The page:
Nick Swisher started off 2011 pretty poorly. I remember him driving in some runs in April, but the rest of it wasn’t so great. He had a nice .340 OBP, but his SLG was terrible at .286 (.060 IsoP). From May 1 on however, Swisher’s been hitting like his old self. His line since: .271/.385/.470/.855. Nick’s career line? .253/.359/.465/.824 So after a disastrous start to the year, he’s hitting like a slightly better version of himself.
His 2011 line is starting to look like his career line, too. In fact, parts of it are a little better. He’s got a .260/.374/.423 line with a .352 wOBA/120 wRC+ (.356/117 career). He’s also got a slightly lower strikeout rate–18.8 in 2011, 21.2% career–and slightly higher walk rate–15.3 vs 13.4. The only thing yet to catch up is the power.
It all started out so promising for Buck Showalter and his crew. After taking over for the beleaguered Orioles on August 3, 2010, Showalter guided the O’s to a 34-23 record over their final 57 games, and following several upgrades to the offense over the winter, the O’s looked to be on their way to perhaps finally posting a season that mattered. After kicking the season off with a 6-1 record, the preseason calls proclaiming that Baltimore was back were starting to look prophetic, but the team followed their promising start up by going on an 8-game losing streak which ultimately dropped them below .500 for good. 34 wins and 49 losses later, the O’s are once again in dead last in the AL East, and seem to have saved their worst baseball of the season for the current month.
The O’s have stumbled to a 6-17 record in July, although the offense, essentially hitting its season mark of 97 wRC+ at 96, isn’t really the culprit.… Click here to read the rest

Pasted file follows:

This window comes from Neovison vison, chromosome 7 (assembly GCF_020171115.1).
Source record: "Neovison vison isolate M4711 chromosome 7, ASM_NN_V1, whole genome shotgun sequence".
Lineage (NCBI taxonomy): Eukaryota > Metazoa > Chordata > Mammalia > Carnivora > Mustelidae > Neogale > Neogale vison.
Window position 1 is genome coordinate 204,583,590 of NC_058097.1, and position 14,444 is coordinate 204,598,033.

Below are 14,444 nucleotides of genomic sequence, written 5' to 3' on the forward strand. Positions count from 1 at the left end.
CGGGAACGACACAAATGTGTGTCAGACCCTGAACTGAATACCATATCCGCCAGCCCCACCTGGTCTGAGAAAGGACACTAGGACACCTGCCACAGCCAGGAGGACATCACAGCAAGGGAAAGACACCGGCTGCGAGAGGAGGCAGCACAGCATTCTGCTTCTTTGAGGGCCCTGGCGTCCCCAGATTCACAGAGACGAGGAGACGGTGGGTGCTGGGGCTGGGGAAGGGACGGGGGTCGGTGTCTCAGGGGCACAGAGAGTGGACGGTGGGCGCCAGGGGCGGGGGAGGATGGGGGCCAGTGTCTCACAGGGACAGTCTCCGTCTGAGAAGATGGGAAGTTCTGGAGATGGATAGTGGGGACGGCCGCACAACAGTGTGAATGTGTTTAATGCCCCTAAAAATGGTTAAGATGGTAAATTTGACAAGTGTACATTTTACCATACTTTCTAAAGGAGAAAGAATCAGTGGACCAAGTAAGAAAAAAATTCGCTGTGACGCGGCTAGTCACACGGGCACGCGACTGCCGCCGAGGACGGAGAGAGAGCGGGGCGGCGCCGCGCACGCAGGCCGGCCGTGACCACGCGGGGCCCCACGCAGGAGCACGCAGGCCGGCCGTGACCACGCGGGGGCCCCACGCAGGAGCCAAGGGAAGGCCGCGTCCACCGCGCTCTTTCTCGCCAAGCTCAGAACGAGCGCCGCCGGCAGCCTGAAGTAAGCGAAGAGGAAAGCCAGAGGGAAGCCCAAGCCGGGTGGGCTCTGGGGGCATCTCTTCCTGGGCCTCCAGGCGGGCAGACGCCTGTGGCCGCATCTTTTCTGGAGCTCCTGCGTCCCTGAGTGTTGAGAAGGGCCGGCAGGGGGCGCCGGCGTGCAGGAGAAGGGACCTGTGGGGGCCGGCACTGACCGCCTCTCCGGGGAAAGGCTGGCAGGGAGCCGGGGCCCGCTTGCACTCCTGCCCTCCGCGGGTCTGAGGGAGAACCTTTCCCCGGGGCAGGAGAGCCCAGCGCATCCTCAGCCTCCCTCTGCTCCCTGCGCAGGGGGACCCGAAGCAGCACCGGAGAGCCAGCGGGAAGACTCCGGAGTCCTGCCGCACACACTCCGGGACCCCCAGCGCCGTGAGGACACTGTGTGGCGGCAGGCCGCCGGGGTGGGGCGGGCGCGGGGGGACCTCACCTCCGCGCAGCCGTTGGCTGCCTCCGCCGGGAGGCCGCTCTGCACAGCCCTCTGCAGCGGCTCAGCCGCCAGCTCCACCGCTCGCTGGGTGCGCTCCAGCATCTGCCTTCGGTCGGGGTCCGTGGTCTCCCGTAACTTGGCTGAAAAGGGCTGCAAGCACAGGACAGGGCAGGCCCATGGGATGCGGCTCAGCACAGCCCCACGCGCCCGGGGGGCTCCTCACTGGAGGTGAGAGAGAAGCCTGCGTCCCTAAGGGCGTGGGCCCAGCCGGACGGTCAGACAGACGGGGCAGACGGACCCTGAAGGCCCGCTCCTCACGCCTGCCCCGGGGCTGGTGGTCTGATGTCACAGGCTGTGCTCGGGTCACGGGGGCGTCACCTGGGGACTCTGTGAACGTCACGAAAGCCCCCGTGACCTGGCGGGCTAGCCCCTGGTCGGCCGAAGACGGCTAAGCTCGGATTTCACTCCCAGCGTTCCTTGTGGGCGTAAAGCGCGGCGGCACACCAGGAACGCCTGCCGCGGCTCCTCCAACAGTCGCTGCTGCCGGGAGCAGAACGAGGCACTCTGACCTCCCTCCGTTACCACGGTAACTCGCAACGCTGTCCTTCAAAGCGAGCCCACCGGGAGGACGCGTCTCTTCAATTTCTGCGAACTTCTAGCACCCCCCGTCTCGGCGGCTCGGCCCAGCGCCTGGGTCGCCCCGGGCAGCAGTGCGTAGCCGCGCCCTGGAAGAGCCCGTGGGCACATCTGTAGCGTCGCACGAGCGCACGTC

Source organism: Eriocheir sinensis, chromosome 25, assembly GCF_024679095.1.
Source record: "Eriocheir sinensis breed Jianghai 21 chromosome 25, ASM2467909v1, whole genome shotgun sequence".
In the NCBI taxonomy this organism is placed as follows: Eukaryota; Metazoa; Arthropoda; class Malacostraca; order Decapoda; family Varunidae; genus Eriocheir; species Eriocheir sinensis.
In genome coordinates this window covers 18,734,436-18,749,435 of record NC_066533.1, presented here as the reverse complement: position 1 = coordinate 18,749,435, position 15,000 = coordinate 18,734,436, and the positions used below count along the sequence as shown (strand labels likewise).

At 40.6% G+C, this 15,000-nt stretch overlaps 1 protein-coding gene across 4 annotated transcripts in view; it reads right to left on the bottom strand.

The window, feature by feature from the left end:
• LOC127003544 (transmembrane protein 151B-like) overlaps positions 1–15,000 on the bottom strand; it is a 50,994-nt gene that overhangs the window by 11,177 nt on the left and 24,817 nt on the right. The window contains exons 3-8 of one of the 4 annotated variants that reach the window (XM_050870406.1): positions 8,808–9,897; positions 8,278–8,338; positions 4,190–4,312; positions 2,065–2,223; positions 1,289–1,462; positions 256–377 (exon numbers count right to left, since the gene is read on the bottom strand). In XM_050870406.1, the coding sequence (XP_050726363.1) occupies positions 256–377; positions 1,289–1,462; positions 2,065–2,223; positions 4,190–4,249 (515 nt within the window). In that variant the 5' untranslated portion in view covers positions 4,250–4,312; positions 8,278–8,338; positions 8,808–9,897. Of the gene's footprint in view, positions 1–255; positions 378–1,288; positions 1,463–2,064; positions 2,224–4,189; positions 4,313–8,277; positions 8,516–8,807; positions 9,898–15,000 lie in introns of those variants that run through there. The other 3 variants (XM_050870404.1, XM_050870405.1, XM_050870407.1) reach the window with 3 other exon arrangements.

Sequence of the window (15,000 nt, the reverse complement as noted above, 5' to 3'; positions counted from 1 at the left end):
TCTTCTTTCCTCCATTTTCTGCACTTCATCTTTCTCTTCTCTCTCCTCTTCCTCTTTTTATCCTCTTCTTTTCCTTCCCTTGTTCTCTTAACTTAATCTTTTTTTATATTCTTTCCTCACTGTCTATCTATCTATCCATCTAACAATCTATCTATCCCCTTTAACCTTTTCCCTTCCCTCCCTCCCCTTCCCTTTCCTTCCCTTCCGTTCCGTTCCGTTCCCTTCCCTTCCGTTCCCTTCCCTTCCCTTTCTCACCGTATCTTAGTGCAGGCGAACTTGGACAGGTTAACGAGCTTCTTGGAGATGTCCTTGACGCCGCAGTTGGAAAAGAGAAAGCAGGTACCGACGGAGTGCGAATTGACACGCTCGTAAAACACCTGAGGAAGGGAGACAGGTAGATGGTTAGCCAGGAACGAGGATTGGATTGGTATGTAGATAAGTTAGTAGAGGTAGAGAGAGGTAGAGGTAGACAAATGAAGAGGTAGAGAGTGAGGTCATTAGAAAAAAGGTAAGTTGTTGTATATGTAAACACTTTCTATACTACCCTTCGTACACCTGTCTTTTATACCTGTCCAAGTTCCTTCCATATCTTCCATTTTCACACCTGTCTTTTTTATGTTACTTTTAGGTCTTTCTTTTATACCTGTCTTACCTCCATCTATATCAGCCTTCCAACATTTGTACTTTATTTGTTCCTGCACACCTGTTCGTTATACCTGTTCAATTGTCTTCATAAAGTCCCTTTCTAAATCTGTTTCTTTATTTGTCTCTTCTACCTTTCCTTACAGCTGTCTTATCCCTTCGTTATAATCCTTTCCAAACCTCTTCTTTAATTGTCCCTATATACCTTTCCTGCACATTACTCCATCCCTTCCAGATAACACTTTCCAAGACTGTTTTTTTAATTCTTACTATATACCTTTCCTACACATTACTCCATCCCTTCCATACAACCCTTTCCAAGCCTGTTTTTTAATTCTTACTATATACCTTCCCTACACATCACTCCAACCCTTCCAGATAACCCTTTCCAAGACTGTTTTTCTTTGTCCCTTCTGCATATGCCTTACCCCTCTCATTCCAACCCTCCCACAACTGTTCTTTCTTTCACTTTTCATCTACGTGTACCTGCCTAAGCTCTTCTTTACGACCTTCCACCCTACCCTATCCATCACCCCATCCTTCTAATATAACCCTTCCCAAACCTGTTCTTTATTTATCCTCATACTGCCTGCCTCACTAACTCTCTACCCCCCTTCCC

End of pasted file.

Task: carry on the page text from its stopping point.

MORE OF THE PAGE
Trenton dropped an 8-3 game against the Richmond Flying Squirrels:
Trenton got an early lead, as Corban Joseph reached on an error in the first. he moved to third on a single by Robert Lyerly and scored on a line drive to left by Melky Mesa. The 1-0 edge held through the early innings, but the Squirrels busted out in the sixth. They led off the inning with three singles. Dellin Betances then walked in Richmond’s first run, before giving up another single. Richmond did not stop there, as Chris Dominguez grounded a single to center, plating two more runs and Pat Venditte was called on to relieve Betances. An error by Joseph allowed another runner to score and the Squirrels leapt out to a 5-1 lead. Trenton added a run in the eighth, but a three-run ninth for Richmond put the Thunder in a deep hole, as they went on to lose 8-3.
Melky Mesa went 2-4 with a run scored and a RBI. … Click here to read the rest
As the trade deadline approaches, I’m increasingly certain that the Yankees aren’t going to make a trade for a number two starter. The Yankees have a legitimately deep, talented farm system
that they intend to squander with value that needs to be assessed carefully. That big, empty-the-farm pitcher isn’t available this year. Ubaldo Jimenez was that guy in 2010. He’s not in 2011. James Shields wasn’t in 2010, is this year, but probably won’t be traded within the division, if at all.